Many of our previous kosher holiday cruises explored the Jewish heritage in Europe, from synagogues to old Jewish quarters. However, there is a particular piece of Jewish legacy in Europe that is intangible, one whose effects can be felt in the modern day.
The 17th to 19th Centuries were generally known as the Age of Enlightenment, where Europe was swept by revolutionary influxes of new ideas, beliefs and societal movements. It was a period of time that would bridge the gap between the Renaissance and the Modern Era, a time that brought about a fascinating Jewish movement in Europe. This movement was known as the Haskalah or the Jewish Enlightenment.
A Changing Time for the Jews of Europe
The Haskalah was a gradual process, one that predicated on the changing norms of certain Jewish groups in Europe. Certain Jews, particularly the ones with access to secular scholarship, sought to synergize Jewish societies with their surrounding neighbors, while also developing and renewing Jewish culture.
In this period, the Hebrew language saw a revival in usage as well as literature. Moses Mendelssohn was an influential figure in the Haskalah movement, a philosopher who found prestige in his works and translations. He was considered to be an example of what the Haskalah could achieve.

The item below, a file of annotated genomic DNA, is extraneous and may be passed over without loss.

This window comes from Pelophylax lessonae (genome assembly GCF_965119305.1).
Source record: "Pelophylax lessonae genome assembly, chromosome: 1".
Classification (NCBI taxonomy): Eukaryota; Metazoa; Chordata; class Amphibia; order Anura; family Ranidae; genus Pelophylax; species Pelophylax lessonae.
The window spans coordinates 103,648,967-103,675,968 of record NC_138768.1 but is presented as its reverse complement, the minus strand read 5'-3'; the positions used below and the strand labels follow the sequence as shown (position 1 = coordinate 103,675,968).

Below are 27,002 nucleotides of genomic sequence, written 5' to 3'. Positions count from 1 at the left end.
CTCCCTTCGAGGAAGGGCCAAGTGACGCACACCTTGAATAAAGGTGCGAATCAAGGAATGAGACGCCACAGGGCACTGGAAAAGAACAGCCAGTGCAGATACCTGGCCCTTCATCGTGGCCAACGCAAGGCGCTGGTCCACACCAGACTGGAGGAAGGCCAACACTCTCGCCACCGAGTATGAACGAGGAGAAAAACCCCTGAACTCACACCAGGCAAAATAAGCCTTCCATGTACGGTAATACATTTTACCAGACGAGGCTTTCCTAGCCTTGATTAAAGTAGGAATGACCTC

The Haskalah movement was not without controversy, finding critics in the rabbinical authority and in Orthodox Jews. They criticized the Haskalah in how its integration of secular norms could undermine Jewish traditions, particularly the Talmud.
Decline and Legacy
The Haskalah sought to modernize (so to speak) the Jewish identity in Europe, but factors such as anti-Semitism, internal conflicts and full secularization (where Jewish laws and the Jewish identity were fully discarded) led to its eventual decline. However, the Haskalah in Europe would later spark the later Reform Movement and Zionism in the 19th and 20th centuries.
The span of Jewish history has had its ups and downs, from times of great prosperity and rich scholarly pursuits to times of fear and diaspora. While we can’t go on Jewish cruises at the moment, we can still explore the breadth and depth of Jewish history and heritage from our own homes, and how various individuals, places, objects and events helped shape the identity of the Jewish people today.
Featured Image Photo Credit: jewishstudies.washington.edu